Lawyer asks Georgia high court to declare law requiring driver's license unconstitutional



ATLANTA — Part of a state law that requires a Georgia-issued driver’s license to get behind the wheel is unconstitutional because it discriminates against non-Georgia citizens, a lawyer for a Mexican national argued before the state’s Supreme Court on Monday.

The law says anyone living in the state longer than 30 days must have a state-issued license, and anyone who violates that law can be punished unless they show up in court with a valid Georgia license.

Lawyer Arturo Corso represents Fernando Castillo-Solis, a Mexican citizen who has lived in Georgia for 10 years. Corso argues in a brief that Georgia’s statute, along with a federal immigration program at the Gwinnett jail “work in concert to create a discriminatory scheme to target undocumented immigrants for arrest and deportation from the U.S.”

Corso argued the law amounts to discrimination against anyone who’s not a legal resident because he won’t be able to show up in court with a Georgia driver’s license.

Gwinnett County Assistant Solicitor General James Grant argued that overturning the statute would essentially mean there would be no penalties for driving without a license in Georgia, which could put everyone on the road in danger. Access to a driver’s license is not a fundamental right but a privilege that he said is not afforded to people who are in this country illegally.

A lower court denied Castillo-Solis’ motion to suppress evidence and void the no license statute as unconstitutional. During arguments before the state Supreme Court, Justice David Nahmias grilled Corson on his client’s standing to challenge the constitutionality of the law.

Corso argued that although the Georgia law discriminates against anyone who’s not a Georgia citizen, it was specifically designed to target illegal immigrants. It promotes racial profiling and was meant to be used in combination with a federal-local partnership program – known as 287(g) after the section of immigration law that governs it – that empowers local law enforcement agents to check immigration status and flag people in the country illegally for federal immigration authorities, he argued.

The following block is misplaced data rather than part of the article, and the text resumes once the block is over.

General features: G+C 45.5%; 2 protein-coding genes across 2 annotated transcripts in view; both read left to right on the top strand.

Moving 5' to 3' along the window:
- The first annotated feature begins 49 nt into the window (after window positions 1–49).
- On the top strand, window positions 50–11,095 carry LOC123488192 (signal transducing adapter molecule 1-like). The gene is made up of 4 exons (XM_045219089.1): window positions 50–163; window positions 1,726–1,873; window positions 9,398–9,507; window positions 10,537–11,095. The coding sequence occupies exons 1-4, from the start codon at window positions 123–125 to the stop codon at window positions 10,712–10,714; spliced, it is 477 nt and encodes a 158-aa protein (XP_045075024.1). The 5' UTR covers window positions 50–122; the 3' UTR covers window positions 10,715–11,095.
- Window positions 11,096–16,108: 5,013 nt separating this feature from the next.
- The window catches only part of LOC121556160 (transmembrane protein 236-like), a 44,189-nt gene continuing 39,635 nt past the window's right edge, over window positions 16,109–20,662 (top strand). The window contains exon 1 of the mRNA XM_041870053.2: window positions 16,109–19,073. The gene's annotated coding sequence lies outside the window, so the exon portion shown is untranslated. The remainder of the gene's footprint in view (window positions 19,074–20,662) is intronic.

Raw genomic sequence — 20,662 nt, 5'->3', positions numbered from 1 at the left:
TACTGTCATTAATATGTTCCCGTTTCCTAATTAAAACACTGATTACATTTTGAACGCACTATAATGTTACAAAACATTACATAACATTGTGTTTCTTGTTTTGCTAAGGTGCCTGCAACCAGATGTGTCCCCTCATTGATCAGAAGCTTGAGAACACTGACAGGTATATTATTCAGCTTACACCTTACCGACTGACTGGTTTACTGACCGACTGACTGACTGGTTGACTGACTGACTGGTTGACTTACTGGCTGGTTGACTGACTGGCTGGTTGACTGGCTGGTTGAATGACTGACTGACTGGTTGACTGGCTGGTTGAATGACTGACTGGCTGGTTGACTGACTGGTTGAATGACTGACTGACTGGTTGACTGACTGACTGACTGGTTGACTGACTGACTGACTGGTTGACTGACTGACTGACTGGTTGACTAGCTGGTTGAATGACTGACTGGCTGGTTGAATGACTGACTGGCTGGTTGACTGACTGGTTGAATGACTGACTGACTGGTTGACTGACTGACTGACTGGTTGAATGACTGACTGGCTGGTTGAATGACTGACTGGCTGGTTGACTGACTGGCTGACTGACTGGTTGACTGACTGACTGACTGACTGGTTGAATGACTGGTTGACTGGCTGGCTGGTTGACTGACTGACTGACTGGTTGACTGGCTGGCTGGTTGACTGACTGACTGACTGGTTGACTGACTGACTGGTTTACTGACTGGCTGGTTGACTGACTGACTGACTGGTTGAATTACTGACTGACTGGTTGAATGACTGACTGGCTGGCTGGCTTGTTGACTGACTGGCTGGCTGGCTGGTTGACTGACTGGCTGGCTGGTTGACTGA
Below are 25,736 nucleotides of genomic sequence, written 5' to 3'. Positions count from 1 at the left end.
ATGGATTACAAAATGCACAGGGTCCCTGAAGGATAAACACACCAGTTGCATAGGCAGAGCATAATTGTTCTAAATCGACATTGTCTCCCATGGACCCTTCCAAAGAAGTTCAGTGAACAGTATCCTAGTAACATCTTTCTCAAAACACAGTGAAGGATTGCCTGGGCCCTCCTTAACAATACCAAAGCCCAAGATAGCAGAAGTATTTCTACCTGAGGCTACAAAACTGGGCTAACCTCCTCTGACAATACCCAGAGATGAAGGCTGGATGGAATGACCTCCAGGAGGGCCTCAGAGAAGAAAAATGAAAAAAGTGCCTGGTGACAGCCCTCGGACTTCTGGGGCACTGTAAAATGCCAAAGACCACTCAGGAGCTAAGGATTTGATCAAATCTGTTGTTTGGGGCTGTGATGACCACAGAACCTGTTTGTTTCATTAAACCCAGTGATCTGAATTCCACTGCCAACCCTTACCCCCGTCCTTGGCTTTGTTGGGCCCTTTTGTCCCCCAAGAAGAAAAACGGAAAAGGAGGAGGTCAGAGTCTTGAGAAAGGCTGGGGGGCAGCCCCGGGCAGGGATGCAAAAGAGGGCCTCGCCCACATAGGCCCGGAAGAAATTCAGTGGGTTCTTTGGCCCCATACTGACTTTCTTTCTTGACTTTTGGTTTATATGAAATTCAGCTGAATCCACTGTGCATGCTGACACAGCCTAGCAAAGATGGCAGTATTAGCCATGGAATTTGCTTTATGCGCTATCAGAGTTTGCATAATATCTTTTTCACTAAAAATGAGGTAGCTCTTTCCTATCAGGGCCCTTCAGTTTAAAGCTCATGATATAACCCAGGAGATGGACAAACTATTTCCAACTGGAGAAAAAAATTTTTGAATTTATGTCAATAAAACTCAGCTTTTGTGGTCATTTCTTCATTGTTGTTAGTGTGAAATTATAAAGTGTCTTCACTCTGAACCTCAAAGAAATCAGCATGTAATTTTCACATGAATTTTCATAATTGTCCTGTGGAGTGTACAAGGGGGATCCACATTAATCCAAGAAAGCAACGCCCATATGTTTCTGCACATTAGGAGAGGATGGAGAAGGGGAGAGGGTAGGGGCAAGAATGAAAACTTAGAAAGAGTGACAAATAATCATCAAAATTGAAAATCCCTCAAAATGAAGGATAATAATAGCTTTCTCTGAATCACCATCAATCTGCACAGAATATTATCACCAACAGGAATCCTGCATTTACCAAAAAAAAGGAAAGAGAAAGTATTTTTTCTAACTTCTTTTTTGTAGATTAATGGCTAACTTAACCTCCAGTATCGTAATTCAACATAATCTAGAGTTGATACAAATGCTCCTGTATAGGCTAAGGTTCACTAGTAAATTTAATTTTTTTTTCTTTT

Driving without a license in Georgia can result in jail time. People who are in the country illegally and who are booked into jail in Georgia may have their immigration status checked through one of a number of federal-local cooperation programs. Someone discovered to be in the country illegally may end up getting deported.

The current statute language has been in effect for more than three years, but Castillo-Solis’ lawyer did not present any evidence of illegal stops or racial profiling, the state argued in court filings.


In other action Monday, the Georgia Supreme Court:

• Heard an argument that Georgia prison officials should have held a public notice hearing before they changed the state’s execution procedure. The switch in July from a three-drug combination to a single-drug method was not preceded by a 30-day notice period as required by the Georgia Administrative Procedure Act, which means the new method is invalid, argued Lisa Heller, an attorney for Death Row inmate Warren Lee Hill. A lawyer for the state countered that the injection protocol should not be considered a rule that is subject to that law, but a procedures that can be changed by the Corrections Department commissioner without additional steps.

• Heard arguments in the case of a man whose murder charge was dismissed, in part because officials waited four years to charge him. A lower court judge in May dismissed charges against Bobby Lavon Buckner, saying the delay and vanishing evidence violated his constitutional right to a speedy trial. Buckner was charged in the 2003 rape and slaying of Ashleigh Moore, his girlfriend’s 12-year-old daughter. The girl went missing in April 2003 and her body was found a month later by a man fishing along the Savannah River.



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